Columbia free trade bad for America
Debate over the Colombia Free Trade Agreement came to the forefront last month when the pact emerged as President Bush's top legislative priority. A wide range of Democrats, from Hillary Clinton and Barack Obama to Earl Blumenauer and David Wu, quickly announced their opposition.
They rightfully argue that consideration of a trade agreement with Colombia is inappropriate until that nation improves its atrocious human rights record. Why, then, does Congresswoman Darlene Hooley remain undecided?
My union, the Association of Western Pulp and Paper Workers, typically opposes free trade agreements because of their harmful legacy of offshoring American jobs.
Our members have experienced first-hand the destructive impact that cheap, foreign imports can have on Oregon families and communities. Trade deals that increase the federal trade deficit, put Americans out of work and cause environmental damage are the wrong choice for this country.
As bad as past trade policies have been, however, the Colombia Free Trade Agreement is even worse. This pact is especially repugnant given Colombia's status as the deadliest country in the world to be a union member. Since 1991, more than 2,300 labor advocates have been assassinated there - many only after being kidnapped and brutally tortured first.
Apologists for the trade agreement point out that the numbers of assassinations are down from their historic highs.
While distastefully arguing that only 39 unionists were murdered last year, and only 17 have been murdered so far this year, they fail to acknowledge that more than 400 murders have taken under the watch of Colombia's current administration, and that the rate of impunity for the murder of trade unionists remains around 97 percent.
Not only do the level of assassinations in Colombia remain the highest in the world, but those responsible continue to walk the streets freely.
The routine violence against labor advocates in Colombia has created an intense climate of fear. This has had the intended affect of sinking the nation's unionization rate from 15 percent two decades ago to approximately 3 percent today - the lowest in Latin America.
Even if the killings stopped completely tomorrow, if the fear of violence continued, the sweatshop working conditions under which many Colombians toil would remain the same.
Trade between nations simply cannot be 'free' when workers in one country lack basic freedoms of speech and assembly. Nearly 15 years after enactment of the North American Free Trade Agreement, we today know that large corporations use such pacts to shift jobs around the globe to wherever labor is the cheapest.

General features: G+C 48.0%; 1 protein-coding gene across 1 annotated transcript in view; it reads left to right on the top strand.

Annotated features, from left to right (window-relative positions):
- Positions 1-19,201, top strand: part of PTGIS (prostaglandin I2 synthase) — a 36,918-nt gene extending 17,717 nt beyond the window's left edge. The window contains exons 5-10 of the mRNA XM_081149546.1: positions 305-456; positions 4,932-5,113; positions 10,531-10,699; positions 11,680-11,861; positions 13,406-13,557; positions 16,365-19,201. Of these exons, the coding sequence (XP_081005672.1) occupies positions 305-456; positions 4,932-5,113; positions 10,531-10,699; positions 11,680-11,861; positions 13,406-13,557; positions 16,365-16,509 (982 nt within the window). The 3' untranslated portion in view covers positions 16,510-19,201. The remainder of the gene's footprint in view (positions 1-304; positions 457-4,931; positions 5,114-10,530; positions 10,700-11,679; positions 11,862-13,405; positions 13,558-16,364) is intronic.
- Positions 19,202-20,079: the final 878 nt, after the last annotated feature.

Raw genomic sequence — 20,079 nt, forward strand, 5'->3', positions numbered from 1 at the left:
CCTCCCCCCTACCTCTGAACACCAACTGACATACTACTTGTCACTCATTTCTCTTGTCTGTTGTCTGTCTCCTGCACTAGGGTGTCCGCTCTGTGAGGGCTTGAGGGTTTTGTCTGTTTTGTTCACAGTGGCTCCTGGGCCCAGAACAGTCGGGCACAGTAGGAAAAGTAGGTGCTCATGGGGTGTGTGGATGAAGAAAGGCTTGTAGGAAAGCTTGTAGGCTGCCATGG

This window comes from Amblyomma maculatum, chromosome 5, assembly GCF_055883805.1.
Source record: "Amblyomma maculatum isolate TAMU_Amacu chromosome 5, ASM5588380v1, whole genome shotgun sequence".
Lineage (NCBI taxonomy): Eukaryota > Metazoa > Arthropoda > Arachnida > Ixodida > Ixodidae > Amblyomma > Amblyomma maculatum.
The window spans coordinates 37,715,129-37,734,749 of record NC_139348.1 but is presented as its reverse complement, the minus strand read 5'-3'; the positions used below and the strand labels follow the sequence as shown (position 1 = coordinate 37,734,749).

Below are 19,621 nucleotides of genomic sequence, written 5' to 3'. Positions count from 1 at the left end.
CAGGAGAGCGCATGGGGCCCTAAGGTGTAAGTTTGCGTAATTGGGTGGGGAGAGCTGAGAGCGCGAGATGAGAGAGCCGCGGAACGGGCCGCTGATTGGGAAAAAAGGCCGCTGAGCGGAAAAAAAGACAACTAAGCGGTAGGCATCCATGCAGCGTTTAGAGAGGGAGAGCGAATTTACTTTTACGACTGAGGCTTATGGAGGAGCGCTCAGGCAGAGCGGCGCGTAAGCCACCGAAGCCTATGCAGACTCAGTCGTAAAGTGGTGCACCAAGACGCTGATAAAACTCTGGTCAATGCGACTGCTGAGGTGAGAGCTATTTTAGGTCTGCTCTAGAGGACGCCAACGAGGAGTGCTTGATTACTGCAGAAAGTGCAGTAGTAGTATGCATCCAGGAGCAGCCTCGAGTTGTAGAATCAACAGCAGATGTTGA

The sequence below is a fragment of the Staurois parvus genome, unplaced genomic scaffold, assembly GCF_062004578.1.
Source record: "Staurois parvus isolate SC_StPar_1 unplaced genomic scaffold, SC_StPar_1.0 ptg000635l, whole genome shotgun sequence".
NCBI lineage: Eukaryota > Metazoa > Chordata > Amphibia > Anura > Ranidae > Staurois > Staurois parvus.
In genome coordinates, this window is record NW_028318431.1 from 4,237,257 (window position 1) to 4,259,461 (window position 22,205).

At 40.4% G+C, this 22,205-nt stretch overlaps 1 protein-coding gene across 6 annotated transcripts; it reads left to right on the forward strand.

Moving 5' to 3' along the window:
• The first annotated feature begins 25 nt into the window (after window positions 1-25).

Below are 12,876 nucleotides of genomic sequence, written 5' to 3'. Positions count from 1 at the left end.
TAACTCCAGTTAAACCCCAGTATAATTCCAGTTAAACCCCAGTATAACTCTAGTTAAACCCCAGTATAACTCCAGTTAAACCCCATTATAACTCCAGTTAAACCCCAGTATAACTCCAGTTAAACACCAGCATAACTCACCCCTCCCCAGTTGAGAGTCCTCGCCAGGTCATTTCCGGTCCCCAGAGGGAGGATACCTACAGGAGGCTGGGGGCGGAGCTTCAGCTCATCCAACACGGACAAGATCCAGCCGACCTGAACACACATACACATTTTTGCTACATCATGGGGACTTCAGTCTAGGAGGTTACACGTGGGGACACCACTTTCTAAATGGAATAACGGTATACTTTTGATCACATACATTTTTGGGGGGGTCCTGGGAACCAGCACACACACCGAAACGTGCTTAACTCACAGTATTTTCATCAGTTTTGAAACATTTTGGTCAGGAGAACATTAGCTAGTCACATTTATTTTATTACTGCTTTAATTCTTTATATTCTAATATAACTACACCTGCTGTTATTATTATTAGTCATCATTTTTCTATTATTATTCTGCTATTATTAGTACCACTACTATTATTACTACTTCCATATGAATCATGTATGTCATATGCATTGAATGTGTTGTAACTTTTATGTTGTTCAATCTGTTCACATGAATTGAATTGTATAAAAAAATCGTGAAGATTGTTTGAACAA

If passed, the Colombia trade deal would force Oregonians to compete with workers literally forced to accept poor working conditions under the threat of death.
The fate of the Colombia Free Trade Agreement today rests in the hands of House Speaker Nancy Pelosi. While acknowledging the human rights concerns implicit in the agreement, the Speaker has repeatedly pronounced her willingness to negotiate with the Bush administration over allowing it to the floor.
In this context, it is crucial that all members of Congress express their disdain for the agreement.
A clear message must be sent that there is no room for negotiation when it comes to the basic rights of working people.
While including strong and enforceable labor, environmental and human rights standards should be a prerequisite for any future trade agreement, this alone is not adequate for the Colombia trade deal to pass muster. In a country where the rule of law is so often disrespected, simply putting new rules down on paper is not enough.
Congresswoman Hooley is Oregon's only House Democrat who fails to understand that to accept the Colombia Free Trade Agreement one must first accept Colombia's death squads.
No matter what she has convinced herself is to be gained by this agreement, she should not lose sight that this issue is ultimately about one's respect for basic human liberty. For true Americans, there should be little indecision.
Gregory A. Pallesen, Portland, is the vice president of the Association of Western Pulp and Paper Workers.